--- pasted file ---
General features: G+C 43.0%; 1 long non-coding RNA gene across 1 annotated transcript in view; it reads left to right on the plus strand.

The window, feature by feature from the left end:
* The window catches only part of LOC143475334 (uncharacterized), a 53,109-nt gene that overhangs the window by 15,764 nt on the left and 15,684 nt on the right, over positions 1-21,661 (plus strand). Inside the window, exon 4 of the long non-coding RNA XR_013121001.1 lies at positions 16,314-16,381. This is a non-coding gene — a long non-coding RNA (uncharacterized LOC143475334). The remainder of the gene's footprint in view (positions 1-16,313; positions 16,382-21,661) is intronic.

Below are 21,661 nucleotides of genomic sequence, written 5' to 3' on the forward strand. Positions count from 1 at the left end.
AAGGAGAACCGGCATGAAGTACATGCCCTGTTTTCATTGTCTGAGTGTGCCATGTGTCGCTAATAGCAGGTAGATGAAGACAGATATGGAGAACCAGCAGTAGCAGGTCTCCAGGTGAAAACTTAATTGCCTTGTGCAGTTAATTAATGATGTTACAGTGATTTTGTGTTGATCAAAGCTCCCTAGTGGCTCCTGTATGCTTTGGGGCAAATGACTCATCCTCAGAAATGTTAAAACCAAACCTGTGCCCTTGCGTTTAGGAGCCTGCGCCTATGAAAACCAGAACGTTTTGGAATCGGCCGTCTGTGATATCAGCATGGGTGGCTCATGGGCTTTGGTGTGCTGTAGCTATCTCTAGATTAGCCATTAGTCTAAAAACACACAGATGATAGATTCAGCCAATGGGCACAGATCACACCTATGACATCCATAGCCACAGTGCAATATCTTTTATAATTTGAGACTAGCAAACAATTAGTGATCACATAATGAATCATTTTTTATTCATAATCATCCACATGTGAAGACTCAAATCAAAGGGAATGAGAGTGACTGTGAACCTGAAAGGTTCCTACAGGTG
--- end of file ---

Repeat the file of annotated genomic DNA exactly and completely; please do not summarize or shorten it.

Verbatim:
General features: G+C 43.0%; 1 long non-coding RNA gene across 1 annotated transcript in view; it reads left to right on the plus strand.

The window, feature by feature from the left end:
* The window catches only part of LOC143475334 (uncharacterized), a 53,109-nt gene that overhangs the window by 15,764 nt on the left and 15,684 nt on the right, over positions 1-21,661 (plus strand). Inside the window, exon 4 of the long non-coding RNA XR_013121001.1 lies at positions 16,314-16,381. This is a non-coding gene — a long non-coding RNA (uncharacterized LOC143475334). The remainder of the gene's footprint in view (positions 1-16,313; positions 16,382-21,661) is intronic.

Below are 21,661 nucleotides of genomic sequence, written 5' to 3' on the forward strand. Positions count from 1 at the left end.
AAGGAGAACCGGCATGAAGTACATGCCCTGTTTTCATTGTCTGAGTGTGCCATGTGTCGCTAATAGCAGGTAGATGAAGACAGATATGGAGAACCAGCAGTAGCAGGTCTCCAGGTGAAAACTTAATTGCCTTGTGCAGTTAATTAATGATGTTACAGTGATTTTGTGTTGATCAAAGCTCCCTAGTGGCTCCTGTATGCTTTGGGGCAAATGACTCATCCTCAGAAATGTTAAAACCAAACCTGTGCCCTTGCGTTTAGGAGCCTGCGCCTATGAAAACCAGAACGTTTTGGAATCGGCCGTCTGTGATATCAGCATGGGTGGCTCATGGGCTTTGGTGTGCTGTAGCTATCTCTAGATTAGCCATTAGTCTAAAAACACACAGATGATAGATTCAGCCAATGGGCACAGATCACACCTATGACATCCATAGCCACAGTGCAATATCTTTTATAATTTGAGACTAGCAAACAATTAGTGATCACATAATGAATCATTTTTTATTCATAATCATCCACATGTGAAGACTCAAATCAAAGGGAATGAGAGTGACTGTGAACCTGAAAGGTTCCTACAGGTG